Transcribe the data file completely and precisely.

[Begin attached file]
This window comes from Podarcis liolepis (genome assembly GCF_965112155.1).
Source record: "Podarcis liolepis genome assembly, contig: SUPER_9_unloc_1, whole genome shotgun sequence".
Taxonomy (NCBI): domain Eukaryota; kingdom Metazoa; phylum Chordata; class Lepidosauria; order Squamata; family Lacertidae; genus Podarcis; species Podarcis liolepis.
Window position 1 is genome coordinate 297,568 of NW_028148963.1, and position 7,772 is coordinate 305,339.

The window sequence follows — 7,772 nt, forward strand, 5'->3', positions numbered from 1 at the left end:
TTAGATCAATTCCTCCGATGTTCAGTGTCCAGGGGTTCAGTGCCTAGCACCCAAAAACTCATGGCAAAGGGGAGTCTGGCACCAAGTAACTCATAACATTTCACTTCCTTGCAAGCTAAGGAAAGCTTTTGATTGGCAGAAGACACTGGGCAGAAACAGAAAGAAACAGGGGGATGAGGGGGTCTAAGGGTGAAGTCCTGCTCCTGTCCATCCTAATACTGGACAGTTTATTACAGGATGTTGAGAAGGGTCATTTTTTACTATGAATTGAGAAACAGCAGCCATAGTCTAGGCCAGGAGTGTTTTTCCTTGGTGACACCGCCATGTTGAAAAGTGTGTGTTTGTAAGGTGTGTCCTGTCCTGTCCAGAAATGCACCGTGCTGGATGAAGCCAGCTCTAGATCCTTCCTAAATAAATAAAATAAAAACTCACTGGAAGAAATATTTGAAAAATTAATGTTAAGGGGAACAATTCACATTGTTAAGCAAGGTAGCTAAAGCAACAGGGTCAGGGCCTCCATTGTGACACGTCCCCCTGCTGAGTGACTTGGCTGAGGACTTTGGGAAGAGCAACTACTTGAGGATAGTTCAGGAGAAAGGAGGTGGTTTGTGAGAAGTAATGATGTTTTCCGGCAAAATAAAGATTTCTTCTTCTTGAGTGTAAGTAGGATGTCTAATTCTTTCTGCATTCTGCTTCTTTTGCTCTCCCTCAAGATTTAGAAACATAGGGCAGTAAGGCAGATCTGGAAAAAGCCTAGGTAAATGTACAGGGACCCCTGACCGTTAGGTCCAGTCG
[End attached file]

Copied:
This window comes from Podarcis liolepis (genome assembly GCF_965112155.1).
Source record: "Podarcis liolepis genome assembly, contig: SUPER_9_unloc_1, whole genome shotgun sequence".
Taxonomy (NCBI): domain Eukaryota; kingdom Metazoa; phylum Chordata; class Lepidosauria; order Squamata; family Lacertidae; genus Podarcis; species Podarcis liolepis.
Window position 1 is genome coordinate 297,568 of NW_028148963.1, and position 7,772 is coordinate 305,339.

The window sequence follows — 7,772 nt, forward strand, 5'->3', positions numbered from 1 at the left end:
TTAGATCAATTCCTCCGATGTTCAGTGTCCAGGGGTTCAGTGCCTAGCACCCAAAAACTCATGGCAAAGGGGAGTCTGGCACCAAGTAACTCATAACATTTCACTTCCTTGCAAGCTAAGGAAAGCTTTTGATTGGCAGAAGACACTGGGCAGAAACAGAAAGAAACAGGGGGATGAGGGGGTCTAAGGGTGAAGTCCTGCTCCTGTCCATCCTAATACTGGACAGTTTATTACAGGATGTTGAGAAGGGTCATTTTTTACTATGAATTGAGAAACAGCAGCCATAGTCTAGGCCAGGAGTGTTTTTCCTTGGTGACACCGCCATGTTGAAAAGTGTGTGTTTGTAAGGTGTGTCCTGTCCTGTCCAGAAATGCACCGTGCTGGATGAAGCCAGCTCTAGATCCTTCCTAAATAAATAAAATAAAAACTCACTGGAAGAAATATTTGAAAAATTAATGTTAAGGGGAACAATTCACATTGTTAAGCAAGGTAGCTAAAGCAACAGGGTCAGGGCCTCCATTGTGACACGTCCCCCTGCTGAGTGACTTGGCTGAGGACTTTGGGAAGAGCAACTACTTGAGGATAGTTCAGGAGAAAGGAGGTGGTTTGTGAGAAGTAATGATGTTTTCCGGCAAAATAAAGATTTCTTCTTCTTGAGTGTAAGTAGGATGTCTAATTCTTTCTGCATTCTGCTTCTTTTGCTCTCCCTCAAGATTTAGAAACATAGGGCAGTAAGGCAGATCTGGAAAAAGCCTAGGTAAATGTACAGGGACCCCTGACCGTTAGGTCCAGTCG